Batik, that wretched medium that plagued many of our school years, has actually been quite a pivotal one in Malaysian art. Linked closely with our region’s arts and crafts, artists in the earlier throes of Malaysian art were naturally drawn to it, exploiting its potential and creating works of a very distinct flavour.
You’ll see examples in ‘Malaysian Batik Masters’ at KL Lifestyle Art Space’s PJ base this month. The show quells the myth that batik is just for stewardess uniforms and entrance to Genting’s casinos, with works by Chuah Thean Teng, Chuah Siew Teng, Khalil Ibrahim, Ismail Mat Hussin, Tan Kwan Chin, Tan Thean Soong, Dato’ Tay Mo Leong, Tan Rahim, and Chuah Seow Keng as myth-busting ammunition.
The show features a range of subjects, from figurative works to landscapes that prove that batik isn’t just useful for depictions of flora and fauna or repeated motifs ala beach sarongs. Granddaddy of the medium, the late Chuah Thean Teng popularised this medium in his art, and whilst his work ‘Combing Hair’ (1990) would’ve been an obvious choice as the jewel in this show, the standout star was actually a toss between Khalil Ibrahim’s ‘Kelantanese’ (1968) and Tan Kwan Chin’s ‘Rubber Tapper’ (1970s). And it was the former that triumphed. Khalil’s half-portrait of a young man combines the naivety of a comic book drawing and there’s a nostalgic and captivating quality imbued in the work (the choice of colours and the depiction of the figure, for example).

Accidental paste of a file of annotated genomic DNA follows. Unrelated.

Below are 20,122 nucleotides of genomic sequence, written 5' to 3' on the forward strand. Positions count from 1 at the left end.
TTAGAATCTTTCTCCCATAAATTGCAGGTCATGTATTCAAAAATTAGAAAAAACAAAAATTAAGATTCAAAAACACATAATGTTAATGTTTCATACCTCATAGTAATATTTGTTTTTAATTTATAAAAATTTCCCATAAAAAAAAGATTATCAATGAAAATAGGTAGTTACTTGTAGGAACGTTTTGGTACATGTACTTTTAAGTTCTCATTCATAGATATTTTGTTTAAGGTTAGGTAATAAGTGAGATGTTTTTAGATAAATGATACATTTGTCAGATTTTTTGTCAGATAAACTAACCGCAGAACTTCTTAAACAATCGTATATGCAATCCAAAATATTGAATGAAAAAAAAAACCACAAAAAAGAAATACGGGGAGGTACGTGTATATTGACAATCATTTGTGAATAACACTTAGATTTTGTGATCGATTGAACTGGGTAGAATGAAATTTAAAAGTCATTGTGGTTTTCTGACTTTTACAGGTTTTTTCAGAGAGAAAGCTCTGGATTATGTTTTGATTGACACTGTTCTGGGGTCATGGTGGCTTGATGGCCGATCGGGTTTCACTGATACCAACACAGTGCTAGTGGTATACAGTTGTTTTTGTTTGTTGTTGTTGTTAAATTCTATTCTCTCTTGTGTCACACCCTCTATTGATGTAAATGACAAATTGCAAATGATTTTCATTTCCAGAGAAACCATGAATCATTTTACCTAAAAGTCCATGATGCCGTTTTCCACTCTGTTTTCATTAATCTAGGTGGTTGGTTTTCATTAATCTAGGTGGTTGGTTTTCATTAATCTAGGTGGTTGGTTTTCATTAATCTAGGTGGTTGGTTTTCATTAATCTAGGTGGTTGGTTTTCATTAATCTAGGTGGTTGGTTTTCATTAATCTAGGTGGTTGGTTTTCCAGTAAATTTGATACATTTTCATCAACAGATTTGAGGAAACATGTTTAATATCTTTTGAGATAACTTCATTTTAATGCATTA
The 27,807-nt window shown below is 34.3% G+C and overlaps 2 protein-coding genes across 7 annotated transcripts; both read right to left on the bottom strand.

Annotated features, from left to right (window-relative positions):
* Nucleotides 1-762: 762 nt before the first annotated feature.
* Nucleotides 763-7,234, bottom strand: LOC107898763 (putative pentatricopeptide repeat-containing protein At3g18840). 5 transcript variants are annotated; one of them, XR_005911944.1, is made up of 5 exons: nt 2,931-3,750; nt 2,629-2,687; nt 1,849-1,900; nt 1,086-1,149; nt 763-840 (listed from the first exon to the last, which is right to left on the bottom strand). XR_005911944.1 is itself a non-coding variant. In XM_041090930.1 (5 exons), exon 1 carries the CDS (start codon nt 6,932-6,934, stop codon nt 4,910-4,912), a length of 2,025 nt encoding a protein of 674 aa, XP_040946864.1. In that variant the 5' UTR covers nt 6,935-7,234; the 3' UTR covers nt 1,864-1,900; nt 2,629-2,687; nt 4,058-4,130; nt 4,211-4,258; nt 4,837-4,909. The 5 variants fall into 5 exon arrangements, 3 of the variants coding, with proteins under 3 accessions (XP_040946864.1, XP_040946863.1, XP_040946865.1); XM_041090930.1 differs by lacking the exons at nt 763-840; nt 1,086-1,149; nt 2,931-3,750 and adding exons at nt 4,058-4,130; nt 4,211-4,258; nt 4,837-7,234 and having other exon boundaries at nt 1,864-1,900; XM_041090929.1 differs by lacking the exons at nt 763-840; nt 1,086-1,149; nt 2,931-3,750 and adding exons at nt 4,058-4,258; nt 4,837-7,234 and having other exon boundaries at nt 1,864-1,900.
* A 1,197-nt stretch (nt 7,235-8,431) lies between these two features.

If Mad Men were an animated series set in the East Coast, this is what Don Draper might look like. Is this stretching the imagination a tad too much? Perhaps, but has batik ever stirred you this way? ‘Kelantanese’ and others in the show will guarantee that you’ll never look at another sarong or beach pareo the same way again. Rachel Jena